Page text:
In this short post, Sarah Fishman describes the basics of the candle lighting ceremony, as part of an article introducing the Shabbat home rituals of candle lighting, kiddush over wine, and challah (bread). The author, a rabbinical student at Hebrew Union College-Jewish Institute of Religion in New York, includes the origins and instructions of how to perform the rituals, as well as some of the deeper meanings behind them. This article is from ReformJudaism.org.
Shabbat Home Ritual
I can still smell the Shabbatot of my childhood home. My mother’s chicken roasting in the oven, the smoke from the match that ignited our Shabbat candles, the sweet raisin challah my father bought at Zaro’s Bakery on his way home from work. Indeed, Shabbat at home is often sanctified through food, ritual and familial togetherness. Although a wonderfully diverse array of Shabbat practices exist among today’s Jewish families, disparate Shabbat tables coalesce around the following rituals, creating a vibrant tapestry of Jewish peoplehood and tradition.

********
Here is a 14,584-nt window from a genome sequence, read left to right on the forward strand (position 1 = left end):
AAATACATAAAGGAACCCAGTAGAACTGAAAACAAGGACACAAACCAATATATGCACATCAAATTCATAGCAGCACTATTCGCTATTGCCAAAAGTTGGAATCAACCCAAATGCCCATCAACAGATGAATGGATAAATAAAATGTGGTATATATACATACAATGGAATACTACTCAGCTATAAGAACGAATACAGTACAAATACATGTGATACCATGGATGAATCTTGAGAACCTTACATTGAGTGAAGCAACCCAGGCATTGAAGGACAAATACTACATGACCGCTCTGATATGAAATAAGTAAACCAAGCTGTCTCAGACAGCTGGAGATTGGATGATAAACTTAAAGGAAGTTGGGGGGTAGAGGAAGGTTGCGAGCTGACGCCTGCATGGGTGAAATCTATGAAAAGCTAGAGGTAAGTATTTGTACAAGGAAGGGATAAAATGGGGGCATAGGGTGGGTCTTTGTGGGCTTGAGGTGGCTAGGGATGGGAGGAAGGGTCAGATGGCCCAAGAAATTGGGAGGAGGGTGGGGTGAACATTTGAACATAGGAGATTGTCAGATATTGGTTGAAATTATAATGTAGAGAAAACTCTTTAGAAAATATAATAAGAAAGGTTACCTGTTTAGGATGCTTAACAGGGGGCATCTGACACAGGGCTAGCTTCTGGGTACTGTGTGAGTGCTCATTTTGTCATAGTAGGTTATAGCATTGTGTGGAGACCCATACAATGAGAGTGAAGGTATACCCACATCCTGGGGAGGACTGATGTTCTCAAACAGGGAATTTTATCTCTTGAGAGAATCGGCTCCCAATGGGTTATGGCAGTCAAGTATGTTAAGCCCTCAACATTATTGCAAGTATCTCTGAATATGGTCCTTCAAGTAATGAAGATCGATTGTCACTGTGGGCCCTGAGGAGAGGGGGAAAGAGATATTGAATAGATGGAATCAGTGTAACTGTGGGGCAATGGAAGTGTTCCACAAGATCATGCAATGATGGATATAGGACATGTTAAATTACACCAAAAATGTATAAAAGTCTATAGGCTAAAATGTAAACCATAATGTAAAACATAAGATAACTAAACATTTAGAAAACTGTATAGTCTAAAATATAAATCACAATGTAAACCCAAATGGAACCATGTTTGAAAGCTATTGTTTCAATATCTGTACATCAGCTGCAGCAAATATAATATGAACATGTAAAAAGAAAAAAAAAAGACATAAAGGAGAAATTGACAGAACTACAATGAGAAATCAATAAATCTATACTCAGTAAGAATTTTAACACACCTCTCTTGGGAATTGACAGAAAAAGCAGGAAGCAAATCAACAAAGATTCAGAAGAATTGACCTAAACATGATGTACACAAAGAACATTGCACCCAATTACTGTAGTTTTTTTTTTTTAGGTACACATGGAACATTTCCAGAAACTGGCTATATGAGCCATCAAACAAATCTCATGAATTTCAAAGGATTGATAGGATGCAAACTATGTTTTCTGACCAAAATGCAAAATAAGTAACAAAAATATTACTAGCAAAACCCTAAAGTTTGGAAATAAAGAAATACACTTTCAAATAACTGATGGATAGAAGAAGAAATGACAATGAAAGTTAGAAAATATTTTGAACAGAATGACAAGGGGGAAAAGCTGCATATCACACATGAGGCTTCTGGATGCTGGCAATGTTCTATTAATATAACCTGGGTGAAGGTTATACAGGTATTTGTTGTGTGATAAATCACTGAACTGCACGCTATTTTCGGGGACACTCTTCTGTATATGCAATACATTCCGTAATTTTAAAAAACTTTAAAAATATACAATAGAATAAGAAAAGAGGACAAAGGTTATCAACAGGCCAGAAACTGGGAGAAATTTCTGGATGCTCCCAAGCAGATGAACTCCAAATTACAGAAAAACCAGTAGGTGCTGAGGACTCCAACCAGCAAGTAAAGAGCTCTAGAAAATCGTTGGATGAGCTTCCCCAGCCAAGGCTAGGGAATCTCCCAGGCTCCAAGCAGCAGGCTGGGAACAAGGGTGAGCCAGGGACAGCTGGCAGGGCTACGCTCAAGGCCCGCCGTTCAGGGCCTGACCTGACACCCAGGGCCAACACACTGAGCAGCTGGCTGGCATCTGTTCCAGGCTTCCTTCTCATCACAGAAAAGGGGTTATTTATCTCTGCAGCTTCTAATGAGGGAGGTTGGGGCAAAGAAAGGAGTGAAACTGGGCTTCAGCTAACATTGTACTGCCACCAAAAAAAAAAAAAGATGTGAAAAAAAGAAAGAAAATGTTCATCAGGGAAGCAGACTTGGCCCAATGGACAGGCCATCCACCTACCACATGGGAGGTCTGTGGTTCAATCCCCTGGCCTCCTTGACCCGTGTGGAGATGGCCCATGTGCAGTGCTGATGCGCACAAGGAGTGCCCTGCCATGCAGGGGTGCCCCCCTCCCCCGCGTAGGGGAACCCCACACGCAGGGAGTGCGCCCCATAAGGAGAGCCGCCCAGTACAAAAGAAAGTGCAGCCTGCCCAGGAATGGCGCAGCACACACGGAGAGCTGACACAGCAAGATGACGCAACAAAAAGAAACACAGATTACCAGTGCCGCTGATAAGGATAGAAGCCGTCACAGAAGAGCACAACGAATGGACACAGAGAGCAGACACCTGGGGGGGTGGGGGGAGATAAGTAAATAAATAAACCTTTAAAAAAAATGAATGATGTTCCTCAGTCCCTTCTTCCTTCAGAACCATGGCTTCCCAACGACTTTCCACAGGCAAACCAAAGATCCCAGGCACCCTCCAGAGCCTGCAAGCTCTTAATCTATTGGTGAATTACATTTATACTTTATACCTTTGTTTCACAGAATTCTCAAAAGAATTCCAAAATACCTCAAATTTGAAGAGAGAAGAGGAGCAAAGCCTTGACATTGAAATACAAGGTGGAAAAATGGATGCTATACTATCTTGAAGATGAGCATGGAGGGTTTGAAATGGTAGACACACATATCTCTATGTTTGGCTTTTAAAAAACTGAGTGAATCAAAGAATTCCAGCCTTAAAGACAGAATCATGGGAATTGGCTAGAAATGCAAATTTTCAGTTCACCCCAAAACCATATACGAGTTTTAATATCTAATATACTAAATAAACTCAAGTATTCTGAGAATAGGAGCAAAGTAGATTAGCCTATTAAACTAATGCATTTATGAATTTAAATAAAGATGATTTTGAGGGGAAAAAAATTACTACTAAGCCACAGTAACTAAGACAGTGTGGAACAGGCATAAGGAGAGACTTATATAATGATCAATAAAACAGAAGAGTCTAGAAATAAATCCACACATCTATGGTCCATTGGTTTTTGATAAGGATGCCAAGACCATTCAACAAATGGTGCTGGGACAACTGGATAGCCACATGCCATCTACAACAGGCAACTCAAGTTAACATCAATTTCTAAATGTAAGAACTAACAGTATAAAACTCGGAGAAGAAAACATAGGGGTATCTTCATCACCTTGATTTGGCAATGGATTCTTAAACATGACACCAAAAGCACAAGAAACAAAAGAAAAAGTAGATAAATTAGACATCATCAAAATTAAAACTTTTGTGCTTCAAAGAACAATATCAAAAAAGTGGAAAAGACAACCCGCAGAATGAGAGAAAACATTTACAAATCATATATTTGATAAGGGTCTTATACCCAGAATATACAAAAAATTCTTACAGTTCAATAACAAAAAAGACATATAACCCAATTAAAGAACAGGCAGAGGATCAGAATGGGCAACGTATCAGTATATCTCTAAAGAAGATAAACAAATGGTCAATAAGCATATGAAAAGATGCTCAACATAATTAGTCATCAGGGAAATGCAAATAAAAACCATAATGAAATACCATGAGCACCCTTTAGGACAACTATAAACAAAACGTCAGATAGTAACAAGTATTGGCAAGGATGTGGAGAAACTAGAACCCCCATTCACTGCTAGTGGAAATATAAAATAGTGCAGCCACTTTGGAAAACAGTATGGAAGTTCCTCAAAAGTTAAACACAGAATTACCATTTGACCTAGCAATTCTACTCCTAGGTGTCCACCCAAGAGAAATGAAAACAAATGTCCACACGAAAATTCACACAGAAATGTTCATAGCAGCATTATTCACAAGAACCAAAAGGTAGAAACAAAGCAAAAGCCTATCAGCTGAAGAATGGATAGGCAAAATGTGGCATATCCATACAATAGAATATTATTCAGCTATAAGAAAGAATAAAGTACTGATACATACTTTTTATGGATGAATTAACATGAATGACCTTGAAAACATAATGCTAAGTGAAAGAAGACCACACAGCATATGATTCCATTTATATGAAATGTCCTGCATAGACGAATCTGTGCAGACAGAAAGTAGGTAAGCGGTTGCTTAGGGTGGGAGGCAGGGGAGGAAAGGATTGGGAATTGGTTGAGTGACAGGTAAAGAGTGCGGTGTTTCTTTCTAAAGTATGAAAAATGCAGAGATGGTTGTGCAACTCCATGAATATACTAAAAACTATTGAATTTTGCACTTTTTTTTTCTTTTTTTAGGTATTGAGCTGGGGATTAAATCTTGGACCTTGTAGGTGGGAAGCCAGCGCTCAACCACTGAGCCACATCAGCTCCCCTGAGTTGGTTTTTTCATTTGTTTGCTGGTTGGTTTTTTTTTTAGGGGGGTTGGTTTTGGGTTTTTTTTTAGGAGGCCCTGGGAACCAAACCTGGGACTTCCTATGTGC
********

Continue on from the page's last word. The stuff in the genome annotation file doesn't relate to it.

Nerot: Lighting the Shabbat Candles
Candle lighting signifies the onset of Shabbat and the conclusion of a hectic workweek. As the Sabbath lights are kindled and the blessing is recited, a moment of familial and individual transformation occurs. The flame kindles holiness, peace and joy within the home, and the proclamation of the blessing signifies one’s personal acknowledgement of Shabbat. Upon igniting the Sabbath lights we are reminded of God’s first act of creation. As Abraham Joshua Heschel writes, “Just as creation began with the word, ‘Let there be light!’ – so does the celebration of creation begin with the kindling of lights.” It is traditional to light two candles prior to sunset. Eliezer b. Joel Halevi (Ravya, twelfth-thirteenth centuries) first noted this custom, suggesting that it reflects the biblical commandments to “guard” (shamor) and “remember” (zakhor) Shabbat. These commandments are also referenced in Lecha Dodi, our Kabbalat Shabbat prayer welcoming the Sabbath bride.
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